Lunch date

Despite having read both of Mr. Ferrazzi’s books about building relationships and not eating alone, I still do – during the workday lunch hour that is. 

But I’m working on it! 

Today, I didn’t eat alone. In fact, I dined in a packed eating establishment with some of Atlanta’s smartest, up and coming future leaders. Today I enjoyed an early Thanksgiving lunch with my daughter at her school. You know, as I think about it there were other adults there, so technically you could say this was a networking lunch…but I digress. 

Zoe is getting close to the age where hanging out with dear old dad is bordering on being passé, but despite her best efforts toward appearing coolly un-phased, there was still a twinkle in her eye and a quick, controlled smile crossed her face when her class filed by the assembled parents and she saw pops waiting for her. 

Frequent readers of these pages know I enjoy participating in activities at the kid’s school, but the annual Thanksgiving lunch is one of the highlights of my parental duties – even though the veggies could have stood a bit more seasoning and I may have to lobby the school system to procure a higher quality brand of canned cranberry sauce. 

As always, I get to hang out with some of Zoe’s friends – some of whom are old timers who have been around since Kindergarten. This year, I had the pleasure of meeting a young man who happens to be interested in my first (and only) born. That part of the lunch didn’t go well (yeah, I know you’re not surprised), and once I completely calm down and gather my thoughts, I’ll share that experience with you at some point down the road. (…as I slowly count to ten) 

When I was in third grade, the pre-Thanksgiving highlight was tracing our hand with a crayon and scribbling a beak at the tip of the thumb and calling it a turkey. They certainly didn’t have special lunches for parents back in the 70s. I don’t know why. Maybe the ’73 oil embargo had something to do with it? Oh well! I’m glad they do now and I’m glad I have the opportunity to get away from the desk and the desktop to enjoy an early Thanksgiving with a young lady for whom I’ll always be thankful!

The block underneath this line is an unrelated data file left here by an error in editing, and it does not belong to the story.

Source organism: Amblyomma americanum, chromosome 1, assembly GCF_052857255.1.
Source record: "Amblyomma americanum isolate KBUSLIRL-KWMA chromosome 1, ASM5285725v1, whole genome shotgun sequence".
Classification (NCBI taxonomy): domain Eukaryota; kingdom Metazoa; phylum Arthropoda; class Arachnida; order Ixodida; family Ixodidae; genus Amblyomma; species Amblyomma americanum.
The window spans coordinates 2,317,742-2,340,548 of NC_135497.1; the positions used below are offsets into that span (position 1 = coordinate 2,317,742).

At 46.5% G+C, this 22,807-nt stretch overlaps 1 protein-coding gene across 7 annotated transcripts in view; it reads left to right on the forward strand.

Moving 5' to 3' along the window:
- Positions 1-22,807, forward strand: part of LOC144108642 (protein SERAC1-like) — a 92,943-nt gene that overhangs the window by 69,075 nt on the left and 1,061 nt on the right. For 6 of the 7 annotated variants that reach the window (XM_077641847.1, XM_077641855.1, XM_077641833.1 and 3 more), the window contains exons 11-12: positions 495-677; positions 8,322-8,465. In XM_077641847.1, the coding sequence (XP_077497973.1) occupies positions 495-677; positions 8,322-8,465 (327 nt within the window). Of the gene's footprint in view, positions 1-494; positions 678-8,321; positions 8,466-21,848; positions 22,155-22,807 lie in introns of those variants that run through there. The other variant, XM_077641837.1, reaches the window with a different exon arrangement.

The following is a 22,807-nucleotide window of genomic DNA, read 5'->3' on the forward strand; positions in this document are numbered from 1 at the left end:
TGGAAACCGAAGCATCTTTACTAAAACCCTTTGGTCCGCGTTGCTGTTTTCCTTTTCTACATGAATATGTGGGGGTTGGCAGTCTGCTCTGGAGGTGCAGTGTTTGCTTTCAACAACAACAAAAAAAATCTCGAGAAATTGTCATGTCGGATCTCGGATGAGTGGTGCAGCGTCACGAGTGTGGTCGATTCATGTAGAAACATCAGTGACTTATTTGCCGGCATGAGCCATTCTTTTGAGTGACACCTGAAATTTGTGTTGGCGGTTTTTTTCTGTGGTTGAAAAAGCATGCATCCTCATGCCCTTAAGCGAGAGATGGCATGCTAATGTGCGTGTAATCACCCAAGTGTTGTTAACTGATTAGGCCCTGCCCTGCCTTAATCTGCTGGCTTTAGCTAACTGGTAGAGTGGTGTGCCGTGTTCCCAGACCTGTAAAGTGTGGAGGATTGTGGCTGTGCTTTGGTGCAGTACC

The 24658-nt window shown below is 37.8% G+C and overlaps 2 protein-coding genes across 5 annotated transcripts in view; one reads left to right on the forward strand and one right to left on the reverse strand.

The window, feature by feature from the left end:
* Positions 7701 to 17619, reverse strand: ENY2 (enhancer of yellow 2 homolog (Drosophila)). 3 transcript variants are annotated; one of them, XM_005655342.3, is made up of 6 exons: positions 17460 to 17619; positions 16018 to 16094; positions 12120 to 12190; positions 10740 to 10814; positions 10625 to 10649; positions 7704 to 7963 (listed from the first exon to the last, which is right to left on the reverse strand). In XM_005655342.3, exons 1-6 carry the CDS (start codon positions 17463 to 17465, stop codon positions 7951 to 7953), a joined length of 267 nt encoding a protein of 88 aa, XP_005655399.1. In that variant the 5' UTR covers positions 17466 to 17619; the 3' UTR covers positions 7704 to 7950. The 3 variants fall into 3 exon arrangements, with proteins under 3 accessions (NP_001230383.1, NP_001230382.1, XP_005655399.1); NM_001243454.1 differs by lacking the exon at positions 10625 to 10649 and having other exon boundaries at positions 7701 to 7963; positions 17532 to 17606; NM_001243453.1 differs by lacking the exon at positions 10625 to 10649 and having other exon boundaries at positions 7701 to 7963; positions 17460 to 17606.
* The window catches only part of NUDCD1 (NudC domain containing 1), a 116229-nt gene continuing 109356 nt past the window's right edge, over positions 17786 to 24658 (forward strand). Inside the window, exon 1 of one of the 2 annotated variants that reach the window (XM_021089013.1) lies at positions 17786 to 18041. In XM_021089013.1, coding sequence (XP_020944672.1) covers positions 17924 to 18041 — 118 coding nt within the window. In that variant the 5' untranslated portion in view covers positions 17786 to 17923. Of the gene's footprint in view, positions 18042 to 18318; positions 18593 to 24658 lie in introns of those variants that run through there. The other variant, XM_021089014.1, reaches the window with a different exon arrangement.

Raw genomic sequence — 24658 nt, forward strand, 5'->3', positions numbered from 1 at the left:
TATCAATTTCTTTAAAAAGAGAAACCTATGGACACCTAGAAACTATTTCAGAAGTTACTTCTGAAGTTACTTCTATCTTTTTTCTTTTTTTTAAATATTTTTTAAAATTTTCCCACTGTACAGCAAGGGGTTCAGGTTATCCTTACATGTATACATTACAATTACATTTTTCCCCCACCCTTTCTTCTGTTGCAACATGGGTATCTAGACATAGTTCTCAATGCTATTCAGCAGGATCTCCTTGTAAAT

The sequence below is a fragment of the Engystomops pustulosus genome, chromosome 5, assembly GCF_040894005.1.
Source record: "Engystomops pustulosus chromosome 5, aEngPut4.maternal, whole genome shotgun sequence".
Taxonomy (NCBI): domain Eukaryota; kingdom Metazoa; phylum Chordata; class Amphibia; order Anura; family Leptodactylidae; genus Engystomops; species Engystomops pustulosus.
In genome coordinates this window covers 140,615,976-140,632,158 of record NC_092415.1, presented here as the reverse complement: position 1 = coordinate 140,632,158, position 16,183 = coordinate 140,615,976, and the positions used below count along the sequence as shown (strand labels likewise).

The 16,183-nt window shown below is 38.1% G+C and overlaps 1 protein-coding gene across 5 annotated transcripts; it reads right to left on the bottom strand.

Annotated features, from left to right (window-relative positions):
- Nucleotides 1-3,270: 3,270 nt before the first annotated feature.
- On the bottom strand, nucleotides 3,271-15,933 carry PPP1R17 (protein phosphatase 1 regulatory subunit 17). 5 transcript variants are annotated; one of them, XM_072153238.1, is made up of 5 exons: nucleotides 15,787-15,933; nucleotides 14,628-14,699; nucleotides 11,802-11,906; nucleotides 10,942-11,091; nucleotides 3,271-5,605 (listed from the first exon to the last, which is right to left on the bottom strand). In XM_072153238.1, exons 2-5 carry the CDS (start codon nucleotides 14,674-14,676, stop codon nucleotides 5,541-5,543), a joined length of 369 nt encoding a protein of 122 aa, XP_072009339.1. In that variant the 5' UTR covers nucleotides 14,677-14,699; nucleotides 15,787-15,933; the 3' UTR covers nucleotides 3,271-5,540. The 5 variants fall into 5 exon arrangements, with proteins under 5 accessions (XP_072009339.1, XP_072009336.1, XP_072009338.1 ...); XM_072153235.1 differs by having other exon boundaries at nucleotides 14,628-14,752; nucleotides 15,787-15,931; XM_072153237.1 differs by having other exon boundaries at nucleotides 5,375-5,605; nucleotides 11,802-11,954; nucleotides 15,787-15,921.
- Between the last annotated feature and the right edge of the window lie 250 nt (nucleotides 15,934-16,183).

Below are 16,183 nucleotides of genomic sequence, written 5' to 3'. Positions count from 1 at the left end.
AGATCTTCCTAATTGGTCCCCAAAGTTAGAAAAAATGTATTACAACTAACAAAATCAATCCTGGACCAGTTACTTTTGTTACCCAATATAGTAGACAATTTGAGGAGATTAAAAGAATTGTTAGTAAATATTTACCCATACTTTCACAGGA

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4 comments

  1. Michael Charney (@BeckIsALib)

    The one thing I will never, ever regret is making sure I participated in my son’s life when he was growing up. (He’s well into his 30s now…). I umpired his little league games, cheered him on at his biking/freestyle competes, etc., etc., If I needed to leave work early, I did. If I had to skip something I would normally love to do (like a jam session with some friends), I did. I barely remember what I missed, but I clearly remember what I didn’t miss–his time. And he remembers all of it.

    Good for you, and good for Zoe. She’ll remember it, too.

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  2. Marcia Clarke

    Always take time to participate in everything concerning Zoe; take it from me–they grow up way too fast. Enjoy her!

    Our two daughtes are now grown with families of their own and we now have 3 grandchildren (yes,we are doting on them) anytime we can. Two live in the ATL, one in Florida–I visit as often as I can to see all my girls (2 daughters, 3 granddaughters) Loving life!

    Like

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